The Obama administration is engaged in the most sweeping power grab in modern American history, but few people seem to care. In barely four months, we've witnessed the president and his minions taking over insurance companies, banks, and car companies, forcing private companies to sell off assets, appease unions, and stiff bondholders. Administration officials have insisted some companies take government handouts even if they don't want them and told others they can't pay back the money they've borrowed until the government gives them permission. Now, the president has decided he'll appoint a "compensation czar" whose job it will be to decide what constitutes fair pay for corporate executives. Why stop there? And, of course, they won't.
The latest move -- the appointment of Washington lawyer Kenneth Feinberg to oversee pay of the top employees at seven companies that have taken government funds -- may not seem radical, but it is. Earlier this year, in response to public criticism of the retention bonuses paid to some executives at the troubled insurance giant AIG, the administration proposed capping executive pay at $500,000 at firms receiving government assistance through the Troubled Asset Relief Program. But Treasury Secretary Tim Geithner abandoned that plan when he finally figured out that the execs would simply bail on the company, leaving the government without experienced and talented hands on deck.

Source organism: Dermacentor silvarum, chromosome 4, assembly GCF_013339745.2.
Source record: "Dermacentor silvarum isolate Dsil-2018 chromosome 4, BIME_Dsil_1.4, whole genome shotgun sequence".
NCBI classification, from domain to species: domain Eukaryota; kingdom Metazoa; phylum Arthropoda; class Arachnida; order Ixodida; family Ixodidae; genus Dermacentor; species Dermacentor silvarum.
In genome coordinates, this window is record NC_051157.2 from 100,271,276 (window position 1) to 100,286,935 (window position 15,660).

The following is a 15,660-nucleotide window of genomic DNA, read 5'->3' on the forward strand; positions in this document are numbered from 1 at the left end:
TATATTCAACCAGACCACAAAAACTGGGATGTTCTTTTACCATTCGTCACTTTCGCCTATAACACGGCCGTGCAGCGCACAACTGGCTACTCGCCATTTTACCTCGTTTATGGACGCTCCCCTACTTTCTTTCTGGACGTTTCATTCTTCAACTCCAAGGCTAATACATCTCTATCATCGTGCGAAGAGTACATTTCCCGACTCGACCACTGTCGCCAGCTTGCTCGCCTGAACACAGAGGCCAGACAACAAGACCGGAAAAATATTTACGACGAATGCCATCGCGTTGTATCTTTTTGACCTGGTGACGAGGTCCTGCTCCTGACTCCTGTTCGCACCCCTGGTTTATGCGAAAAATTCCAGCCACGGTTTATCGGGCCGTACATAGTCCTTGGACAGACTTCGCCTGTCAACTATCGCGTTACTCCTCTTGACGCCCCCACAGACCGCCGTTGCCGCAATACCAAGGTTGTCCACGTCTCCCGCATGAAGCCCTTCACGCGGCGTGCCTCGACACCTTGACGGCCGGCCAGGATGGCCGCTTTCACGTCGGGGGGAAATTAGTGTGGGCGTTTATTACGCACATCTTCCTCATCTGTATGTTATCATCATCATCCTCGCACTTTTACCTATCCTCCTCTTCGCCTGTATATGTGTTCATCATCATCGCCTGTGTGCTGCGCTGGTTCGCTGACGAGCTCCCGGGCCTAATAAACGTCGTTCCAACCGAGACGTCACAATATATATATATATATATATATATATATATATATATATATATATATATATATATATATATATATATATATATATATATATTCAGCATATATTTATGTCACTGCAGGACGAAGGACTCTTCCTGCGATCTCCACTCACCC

So now the administration is moving to Plan B: Forget about pay caps per se but appoint a government overseer to set pay individually. Until now, in publicly traded companies that job fell to the board of directors and its compensation committee, whose legal and fiduciary responsibilities entail acting on behalf of shareholders. Directors are elected by the people who own the company: from individuals who own a few shares of stock to institutions and mutual funds that may own millions of shares.
The government, primarily through the Securities and Exchange Commission, oversees the board's stewardship, while other entities play a role as well. The securities exchanges -- the New York Stock Exchange, NASDAQ, etc. -- also have rules that govern the conduct of boards of directors, including restrictions on who sets executive compensation. The compensation committee at publicly traded companies must be composed of entirely of independent directors -- those who have no direct ties to the company or its management either by current or, in certain instances, former employment, for example.
Linda Chavez is chairman of the Center for Equal Opportunity and author of Betrayal: How Union Bosses Shake Down Their Members and Corrupt American Politics .
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